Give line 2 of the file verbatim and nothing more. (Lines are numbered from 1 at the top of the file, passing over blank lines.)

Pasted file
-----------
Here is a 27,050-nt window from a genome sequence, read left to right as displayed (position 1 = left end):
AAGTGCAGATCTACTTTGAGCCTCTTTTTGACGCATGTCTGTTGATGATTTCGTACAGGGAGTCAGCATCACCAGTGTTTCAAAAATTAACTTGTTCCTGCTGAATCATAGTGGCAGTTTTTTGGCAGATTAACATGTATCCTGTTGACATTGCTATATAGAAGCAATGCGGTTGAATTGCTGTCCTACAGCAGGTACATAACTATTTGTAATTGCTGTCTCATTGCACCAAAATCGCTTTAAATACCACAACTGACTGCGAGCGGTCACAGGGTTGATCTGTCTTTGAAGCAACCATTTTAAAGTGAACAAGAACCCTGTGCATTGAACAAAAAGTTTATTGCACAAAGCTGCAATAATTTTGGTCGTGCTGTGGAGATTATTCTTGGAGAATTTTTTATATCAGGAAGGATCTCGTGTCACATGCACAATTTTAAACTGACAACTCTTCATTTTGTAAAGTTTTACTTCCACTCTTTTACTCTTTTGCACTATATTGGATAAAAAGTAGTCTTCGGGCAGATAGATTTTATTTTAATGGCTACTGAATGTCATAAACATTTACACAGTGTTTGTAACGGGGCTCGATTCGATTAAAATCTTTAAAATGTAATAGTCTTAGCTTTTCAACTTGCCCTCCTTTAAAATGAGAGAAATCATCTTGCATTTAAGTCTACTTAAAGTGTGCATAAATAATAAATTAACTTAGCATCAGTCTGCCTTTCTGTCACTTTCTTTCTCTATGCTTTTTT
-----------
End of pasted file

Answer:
AAGTGCAGATCTACTTTGAGCCTCTTTTTGACGCATGTCTGTTGATGATTTCGTACAGGGAGTCAGCATCACCAGTGTTTCAAAAATTAACTTGTTCCTGCTGAATCATAGTGGCAGTTTTTTGGCAGATTAACATGTATCCTGTTGACATTGCTATATAGAAGCAATGCGGTTGAATTGCTGTCCTACAGCAGGTACATAACTATTTGTAATTGCTGTCTCATTGCACCAAAATCGCTTTAAATACCACAACTGACTGCGAGCGGTCACAGGGTTGATCTGTCTTTGAAGCAACCATTTTAAAGTGAACAAGAACCCTGTGCATTGAACAAAAAGTTTATTGCACAAAGCTGCAATAATTTTGGTCGTGCTGTGGAGATTATTCTTGGAGAATTTTTTATATCAGGAAGGATCTCGTGTCACATGCACAATTTTAAACTGACAACTCTTCATTTTGTAAAGTTTTACTTCCACTCTTTTACTCTTTTGCACTATATTGGATAAAAAGTAGTCTTCGGGCAGATAGATTTTATTTTAATGGCTACTGAATGTCATAAACATTTACACAGTGTTTGTAACGGGGCTCGATTCGATTAAAATCTTTAAAATGTAATAGTCTTAGCTTTTCAACTTGCCCTCCTTTAAAATGAGAGAAATCATCTTGCATTTAAGTCTACTTAAAGTGTGCATAAATAATAAATTAACTTAGCATCAGTCTGCCTTTCTGTCACTTTCTTTCTCTATGCTTTTTT